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The head of Southwest Airlines sounded an alarm during his appearance on CBS’ “Face The Nation” on May 3.
“The demand is just not there,” CEO Gary Kelly declared. “If things don’t improve, we have to downsize. We’ve never had a furlough in our history. We’ve never had a pay cut in our history. And I’m extraordinarily proud of that. And we certainly don’t want to break that record.”
The airline, with a fleet of colorful planes, is not alone in experiencing a lack of demand. Cities are reporting decreases in across-the-board ridership. Take for instance the bus industry. If the new normal continues after this month, the American Bus Association Foundation estimates more than 64,000 positions would be cut — on an annualized basis — and the industry would lose about $11 billion in sales.
“This is the worst crisis our industry has ever faced in our more than 100 years of business,” ABA Foundation President Peter Pantuso said April 27.
The foundation assists the American Bus Association with research and scholarships.
“We are seeing devastation worse than [Sept. 11, 2001], and we have had no help from the federal government,” he said. “When Congress was handing out $100 billion to airlines, Amtrak and public transportation, they left out the private motorcoach industry.
“If this industry fails, how will working class Americans get to their jobs? Who will evacuate Americans during wildfires, tornados and hurricanes? How will Americans get from rural areas to urban centers for work and leisure? This is going to be a less mobile world without the essential services that motorcoaches provide.”
While Congress has approved for President Donald Trump nearly $3 trillion worth of emergency aid to assist with recovery efforts, the president has insisted on funding dedicated for the infrastructure networks. He argued that could pave the way for a badly needed economic rebound.
Under the direction of Majority Leader Mitch McConnell (R-Ky.), the Senate’s ethos when it reconvenes May 4 will be to evaluate current economic relief efforts. Senators also are expected to determine what huge amounts of additional aid to provide families and businesses. A robust debate on infrastructure policy as championed by Trump has yet to be scheduled.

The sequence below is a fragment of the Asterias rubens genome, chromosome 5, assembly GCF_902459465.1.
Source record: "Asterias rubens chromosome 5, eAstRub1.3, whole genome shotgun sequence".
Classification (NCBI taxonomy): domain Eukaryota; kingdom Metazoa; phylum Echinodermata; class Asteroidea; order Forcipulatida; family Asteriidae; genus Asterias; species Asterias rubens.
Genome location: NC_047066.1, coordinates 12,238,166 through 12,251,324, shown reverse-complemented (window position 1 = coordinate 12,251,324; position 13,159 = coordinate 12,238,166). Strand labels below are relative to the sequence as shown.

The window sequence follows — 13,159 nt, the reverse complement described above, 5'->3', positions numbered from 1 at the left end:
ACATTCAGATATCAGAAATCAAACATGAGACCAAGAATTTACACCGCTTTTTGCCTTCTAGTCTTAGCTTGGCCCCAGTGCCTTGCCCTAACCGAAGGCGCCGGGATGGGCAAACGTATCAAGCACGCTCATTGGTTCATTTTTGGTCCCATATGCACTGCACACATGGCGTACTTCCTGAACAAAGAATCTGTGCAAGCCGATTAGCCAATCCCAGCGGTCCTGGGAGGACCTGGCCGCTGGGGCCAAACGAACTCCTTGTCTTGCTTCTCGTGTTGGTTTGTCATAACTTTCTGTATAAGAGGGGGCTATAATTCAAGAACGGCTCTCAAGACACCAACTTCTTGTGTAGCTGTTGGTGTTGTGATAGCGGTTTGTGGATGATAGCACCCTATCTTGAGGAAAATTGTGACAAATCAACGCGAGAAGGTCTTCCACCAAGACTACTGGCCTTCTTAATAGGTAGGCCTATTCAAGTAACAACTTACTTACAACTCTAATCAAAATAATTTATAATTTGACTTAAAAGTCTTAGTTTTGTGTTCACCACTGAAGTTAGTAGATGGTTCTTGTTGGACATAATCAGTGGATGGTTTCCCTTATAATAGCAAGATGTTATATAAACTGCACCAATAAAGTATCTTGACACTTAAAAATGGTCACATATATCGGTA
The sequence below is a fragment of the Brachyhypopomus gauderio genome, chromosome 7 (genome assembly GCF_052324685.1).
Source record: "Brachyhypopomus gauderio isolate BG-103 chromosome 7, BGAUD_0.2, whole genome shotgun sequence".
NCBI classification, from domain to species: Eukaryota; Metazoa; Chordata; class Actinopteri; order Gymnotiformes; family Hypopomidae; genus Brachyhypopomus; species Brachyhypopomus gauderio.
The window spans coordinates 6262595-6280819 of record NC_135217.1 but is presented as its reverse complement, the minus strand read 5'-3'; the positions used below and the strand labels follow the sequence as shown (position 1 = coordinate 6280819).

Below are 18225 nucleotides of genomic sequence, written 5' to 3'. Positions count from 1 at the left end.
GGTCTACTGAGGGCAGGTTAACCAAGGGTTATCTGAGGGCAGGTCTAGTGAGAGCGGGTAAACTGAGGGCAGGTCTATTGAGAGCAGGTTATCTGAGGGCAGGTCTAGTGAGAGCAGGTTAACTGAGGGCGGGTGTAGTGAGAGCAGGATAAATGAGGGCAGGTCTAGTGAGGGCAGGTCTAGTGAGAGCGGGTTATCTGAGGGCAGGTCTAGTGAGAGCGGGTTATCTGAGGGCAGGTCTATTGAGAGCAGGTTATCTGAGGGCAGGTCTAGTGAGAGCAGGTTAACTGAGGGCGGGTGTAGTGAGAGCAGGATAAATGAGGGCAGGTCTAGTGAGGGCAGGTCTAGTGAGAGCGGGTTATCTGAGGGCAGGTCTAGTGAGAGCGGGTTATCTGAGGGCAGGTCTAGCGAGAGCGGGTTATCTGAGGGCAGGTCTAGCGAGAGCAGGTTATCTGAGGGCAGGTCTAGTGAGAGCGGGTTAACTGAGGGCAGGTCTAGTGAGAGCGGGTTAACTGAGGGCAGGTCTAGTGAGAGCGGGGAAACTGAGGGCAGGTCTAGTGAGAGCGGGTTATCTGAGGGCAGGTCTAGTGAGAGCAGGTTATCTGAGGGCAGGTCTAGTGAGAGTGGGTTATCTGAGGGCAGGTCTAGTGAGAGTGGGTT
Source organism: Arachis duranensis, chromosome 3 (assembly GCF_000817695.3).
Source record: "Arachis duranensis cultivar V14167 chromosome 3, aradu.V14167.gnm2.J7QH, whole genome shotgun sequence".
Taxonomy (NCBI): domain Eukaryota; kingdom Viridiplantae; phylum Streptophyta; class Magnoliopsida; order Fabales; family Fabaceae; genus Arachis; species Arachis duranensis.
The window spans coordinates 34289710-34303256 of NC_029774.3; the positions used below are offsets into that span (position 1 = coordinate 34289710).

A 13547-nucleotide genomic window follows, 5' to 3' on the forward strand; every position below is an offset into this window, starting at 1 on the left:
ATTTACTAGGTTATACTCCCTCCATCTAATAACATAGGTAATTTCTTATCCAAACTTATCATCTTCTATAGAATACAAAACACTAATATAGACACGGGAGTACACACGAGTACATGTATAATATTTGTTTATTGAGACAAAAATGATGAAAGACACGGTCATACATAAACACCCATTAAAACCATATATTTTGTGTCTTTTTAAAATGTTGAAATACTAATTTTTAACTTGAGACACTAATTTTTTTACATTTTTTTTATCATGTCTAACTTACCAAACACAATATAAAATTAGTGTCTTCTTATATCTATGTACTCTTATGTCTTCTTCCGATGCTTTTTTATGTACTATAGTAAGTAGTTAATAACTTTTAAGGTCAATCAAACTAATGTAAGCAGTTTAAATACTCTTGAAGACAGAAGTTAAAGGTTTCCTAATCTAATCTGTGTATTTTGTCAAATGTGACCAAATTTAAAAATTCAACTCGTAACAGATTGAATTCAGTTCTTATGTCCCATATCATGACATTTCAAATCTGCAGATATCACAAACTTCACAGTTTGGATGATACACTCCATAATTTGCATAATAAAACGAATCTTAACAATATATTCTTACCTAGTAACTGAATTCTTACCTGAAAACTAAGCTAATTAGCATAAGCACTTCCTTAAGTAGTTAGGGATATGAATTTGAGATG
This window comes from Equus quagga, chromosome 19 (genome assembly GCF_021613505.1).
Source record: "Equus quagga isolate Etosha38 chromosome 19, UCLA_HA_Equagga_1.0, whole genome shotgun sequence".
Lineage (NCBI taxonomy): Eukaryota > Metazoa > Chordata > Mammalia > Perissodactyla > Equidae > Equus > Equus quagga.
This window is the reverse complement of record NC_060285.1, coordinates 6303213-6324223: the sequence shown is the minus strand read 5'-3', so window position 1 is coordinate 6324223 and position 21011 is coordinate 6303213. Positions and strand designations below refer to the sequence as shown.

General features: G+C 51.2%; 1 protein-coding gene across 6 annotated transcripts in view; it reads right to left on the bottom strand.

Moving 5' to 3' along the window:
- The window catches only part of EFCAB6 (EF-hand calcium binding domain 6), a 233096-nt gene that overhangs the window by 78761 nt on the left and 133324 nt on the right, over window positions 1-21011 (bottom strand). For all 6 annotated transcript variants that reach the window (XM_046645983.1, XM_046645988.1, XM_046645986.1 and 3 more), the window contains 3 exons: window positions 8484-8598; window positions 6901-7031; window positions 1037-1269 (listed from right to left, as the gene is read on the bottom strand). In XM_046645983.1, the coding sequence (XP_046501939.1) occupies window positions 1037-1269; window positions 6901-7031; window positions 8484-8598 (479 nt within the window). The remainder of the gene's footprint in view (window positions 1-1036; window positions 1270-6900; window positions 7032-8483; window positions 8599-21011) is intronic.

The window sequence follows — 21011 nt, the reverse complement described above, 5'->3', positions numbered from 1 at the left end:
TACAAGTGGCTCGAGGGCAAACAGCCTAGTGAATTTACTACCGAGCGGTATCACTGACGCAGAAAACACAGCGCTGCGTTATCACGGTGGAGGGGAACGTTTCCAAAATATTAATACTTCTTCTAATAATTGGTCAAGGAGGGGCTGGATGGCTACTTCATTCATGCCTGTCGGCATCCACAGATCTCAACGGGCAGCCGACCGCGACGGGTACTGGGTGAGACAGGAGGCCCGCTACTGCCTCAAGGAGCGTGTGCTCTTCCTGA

Similar to the Senate, the House of Representatives, which probably will reconvene next week, has not set a timeline for considering infrastructure-related provisions in the near-term.
Speaker Nancy Pelosi (D-Calif.) told reporters April 30: “We talked about this before, but then [the] urgency of getting money into people’s pockets was so pervasive that it became the priority.”
Stakeholders await a compromise between the president and congressional leaders.
The Week Ahead (All times Eastern)
May 4: The Senate resumes its legislative session.
May 5, 2:30 p.m.: The Senate Banking, Housing, and Urban Affairs will meet to examine the nominations of Brian Miller to be special inspector general for pandemic recovery at the Treasury Department, and Dana Wade to be assistant secretary at the Department of Housing and Urban Development.
May 6, 10 a.m.: The Senate Committee on Environment and Public Works will consider two water infrastructure measures.
May 6, 2:30 p.m.: The Senate Commerce Committee examines the aviation industry amid the pandemic. Witnesses include Eric Fanning, CEO of the Aerospace Industries Association; Nicholas Calio, CEO of Airlines for America; and Todd Hauptli, CEO of the American Association of Airport Executives.
May 6, 10 a.m.: A House Appropriations panel reviews the response to the pandemic. Witnesses include Tom Frieden, CEO of Resolve to Save Lives, and former director of the Centers for Disease Control and Prevention; and Dr. Caitlin Rivers, senior scholar at the Johns Hopkins Center for Health Security, assistant professor in the Department of Environmental Health and Engineering at the Johns Hopkins Bloomberg School of Public Health.
The pandemic’s inevitable Elon Musk moment.
Summer driving season probably will look and feel different this year. (Trips to the grocery store will be marked by minimal traffic.)
Guns and roses at the Wolverine State.
If it had been an episode of “Veep,” a staffer would have whispered: “We’ll get there fast and then we’ll take it slow.”
Today I joined @VP in Kokomo Indiana to see innovation and ingenuity at work to save lives as auto manufacturers switched from building cars to building ventilators in response to #COVID19. It was truly inspiring. pic.twitter.com/HqjeZdUqmw— Sec. Elaine Chao (@SecElaineChao) May 1, 2020
The Last Word
We don’t see it as a bailout. We see this as a partnership; doing the right thing in what is the worst healthcare crisis in the history of our nation.
New Jersey Gov. Phil Murphy at the White House on April 30
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